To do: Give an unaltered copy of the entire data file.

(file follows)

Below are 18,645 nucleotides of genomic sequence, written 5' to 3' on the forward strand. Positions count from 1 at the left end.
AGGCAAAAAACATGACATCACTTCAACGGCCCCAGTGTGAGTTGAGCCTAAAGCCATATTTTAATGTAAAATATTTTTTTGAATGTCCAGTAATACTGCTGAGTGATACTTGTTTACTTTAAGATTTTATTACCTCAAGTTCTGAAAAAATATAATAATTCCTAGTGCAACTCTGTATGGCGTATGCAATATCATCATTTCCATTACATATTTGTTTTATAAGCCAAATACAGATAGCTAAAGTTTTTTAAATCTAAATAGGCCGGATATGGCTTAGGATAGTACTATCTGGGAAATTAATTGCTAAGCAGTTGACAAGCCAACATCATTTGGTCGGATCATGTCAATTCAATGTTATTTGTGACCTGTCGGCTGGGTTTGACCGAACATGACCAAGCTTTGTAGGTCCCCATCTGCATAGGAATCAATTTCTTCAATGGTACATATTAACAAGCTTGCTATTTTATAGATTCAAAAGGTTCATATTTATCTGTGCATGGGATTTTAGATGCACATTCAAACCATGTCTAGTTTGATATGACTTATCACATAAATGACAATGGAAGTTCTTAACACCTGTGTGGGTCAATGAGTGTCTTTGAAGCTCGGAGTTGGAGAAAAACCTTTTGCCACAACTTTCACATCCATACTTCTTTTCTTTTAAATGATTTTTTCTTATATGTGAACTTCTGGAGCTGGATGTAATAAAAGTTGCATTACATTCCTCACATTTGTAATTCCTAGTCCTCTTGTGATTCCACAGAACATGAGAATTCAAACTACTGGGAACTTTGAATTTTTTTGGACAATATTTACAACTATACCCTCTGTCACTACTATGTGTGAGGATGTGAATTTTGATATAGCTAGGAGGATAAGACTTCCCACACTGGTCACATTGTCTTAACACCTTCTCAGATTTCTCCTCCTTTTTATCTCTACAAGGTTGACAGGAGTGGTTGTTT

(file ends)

Below are 18,645 nucleotides of genomic sequence, written 5' to 3' on the forward strand. Positions count from 1 at the left end.
AGGCAAAAAACATGACATCACTTCAACGGCCCCAGTGTGAGTTGAGCCTAAAGCCATATTTTAATGTAAAATATTTTTTTGAATGTCCAGTAATACTGCTGAGTGATACTTGTTTACTTTAAGATTTTATTACCTCAAGTTCTGAAAAAATATAATAATTCCTAGTGCAACTCTGTATGGCGTATGCAATATCATCATTTCCATTACATATTTGTTTTATAAGCCAAATACAGATAGCTAAAGTTTTTTAAATCTAAATAGGCCGGATATGGCTTAGGATAGTACTATCTGGGAAATTAATTGCTAAGCAGTTGACAAGCCAACATCATTTGGTCGGATCATGTCAATTCAATGTTATTTGTGACCTGTCGGCTGGGTTTGACCGAACATGACCAAGCTTTGTAGGTCCCCATCTGCATAGGAATCAATTTCTTCAATGGTACATATTAACAAGCTTGCTATTTTATAGATTCAAAAGGTTCATATTTATCTGTGCATGGGATTTTAGATGCACATTCAAACCATGTCTAGTTTGATATGACTTATCACATAAATGACAATGGAAGTTCTTAACACCTGTGTGGGTCAATGAGTGTCTTTGAAGCTCGGAGTTGGAGAAAAACCTTTTGCCACAACTTTCACATCCATACTTCTTTTCTTTTAAATGATTTTTTCTTATATGTGAACTTCTGGAGCTGGATGTAATAAAAGTTGCATTACATTCCTCACATTTGTAATTCCTAGTCCTCTTGTGATTCCACAGAACATGAGAATTCAAACTACTGGGAACTTTGAATTTTTTTGGACAATATTTACAACTATACCCTCTGTCACTACTATGTGTGAGGATGTGAATTTTGATATAGCTAGGAGGATAAGACTTCCCACACTGGTCACATTGTCTTAACACCTTCTCAGATTTCTCCTCCTTTTTATCTCTACAAGGTTGACAGGAGTGGTTGTTT